This documentation supports the 9.0 version of BMC Atrium Single Sign-On, which is in "End of Version Support." However, the documentation is available for your convenience. You will not be able to leave comments.

Click here to view the documentation for a supported version of Remedy Single Sign-On.

Installing certificates

For installing signed certificates on a stand-alone BMC Atrium Single Sign-On server, follow the steps provided in this topic.


Before you begin, copy the existing keystore (keystore.p12) and truststore (cacerts.p12) files from <installdirectory>/tomcat/conf directory to a backup directory. In case of failure, you can restore these files to the conf directory and system will be back to the out of the box installation.

To install certificates on a stand-alone server

The following diagram illustrates the sequence of events that you must follow for installing certificates.

  1. Generate a new key pair for the BMC Atrium Single Sign-On server with the alias tomcat.
    The BMC Atrium Single Sign-On installation provides a default self-signed certificate and it contains values for attributes such as Company, City, and State. You can delete that certificate and then generate a new key pair. For information about generating a new key pair, see Creating a new key pair.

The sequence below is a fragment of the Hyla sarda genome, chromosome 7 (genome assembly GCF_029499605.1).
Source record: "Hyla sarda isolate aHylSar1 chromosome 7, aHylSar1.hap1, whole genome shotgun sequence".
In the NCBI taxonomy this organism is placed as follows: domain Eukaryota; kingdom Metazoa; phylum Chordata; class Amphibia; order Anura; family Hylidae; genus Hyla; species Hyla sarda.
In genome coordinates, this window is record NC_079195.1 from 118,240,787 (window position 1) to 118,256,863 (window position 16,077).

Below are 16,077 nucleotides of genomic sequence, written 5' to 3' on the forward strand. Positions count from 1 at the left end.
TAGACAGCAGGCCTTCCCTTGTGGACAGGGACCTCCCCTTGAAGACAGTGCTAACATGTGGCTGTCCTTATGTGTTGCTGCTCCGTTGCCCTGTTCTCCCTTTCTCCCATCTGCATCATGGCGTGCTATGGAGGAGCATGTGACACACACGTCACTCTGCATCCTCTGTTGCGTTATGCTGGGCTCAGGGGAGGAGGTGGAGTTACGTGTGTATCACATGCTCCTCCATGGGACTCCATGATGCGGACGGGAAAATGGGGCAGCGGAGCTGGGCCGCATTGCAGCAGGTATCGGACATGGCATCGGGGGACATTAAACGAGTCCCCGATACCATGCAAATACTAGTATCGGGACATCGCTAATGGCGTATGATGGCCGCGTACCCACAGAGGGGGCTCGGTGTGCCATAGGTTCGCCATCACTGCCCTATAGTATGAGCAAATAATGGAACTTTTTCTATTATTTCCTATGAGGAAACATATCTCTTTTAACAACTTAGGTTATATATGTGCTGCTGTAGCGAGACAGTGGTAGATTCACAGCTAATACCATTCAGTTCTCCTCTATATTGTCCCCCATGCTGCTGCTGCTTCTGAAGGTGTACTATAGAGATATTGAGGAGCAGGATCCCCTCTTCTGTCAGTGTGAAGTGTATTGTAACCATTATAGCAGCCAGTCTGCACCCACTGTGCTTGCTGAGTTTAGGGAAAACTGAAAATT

2. Generate the certificate for sending it to CA for digitally signing it. For more information, see Generating CSRs.
  3. After you get a confirmation that your signed certificate is available, you must send the CSR to a CA for digitally signature.
    The CA signs the CSR using a private key that validates the identity of the server and returns a signed identity certificate. Your CA must provide one of the following files:
    • The base64 signed certificate. The certificate can be DER or PEM format.
    • The complete chain of certificates in PKCS#7 format.
    If the complete chain is unavailable as a single file, you must get the all the intermediate CA certificates leading to the root. For more information, see Importing a certificate chain or intermediate certificates.
  4. Import the signed certificates into the keystore and truststore.


    BMC Atrium Single Sign-On is SHA-2 compliant, therefore you can import SHA-2 certificates.

    1. Import the certificate that you received from your CA into the keystore.

      The keystore contains the certificate that is served when a client connects to the BMC Atrium Single Sign-On server. The alias used for this certificate is tomcat. This certificate is also added to the truststore when you import and save the certificate. For more information, see Importing a certificate into the keystore.


      When you try to import the certificate that you received from your CA, if you receive an error telling you the that certificate chain is missing, you must get the complete chain certificate and all the intermediate certificates from your CA. When importing certificate chains, the user should import the certificates of the signing chain by starting with the root certificate and then importing the intermediate signed certificates. For more information, see Importing a certificate chain or intermediate certificates.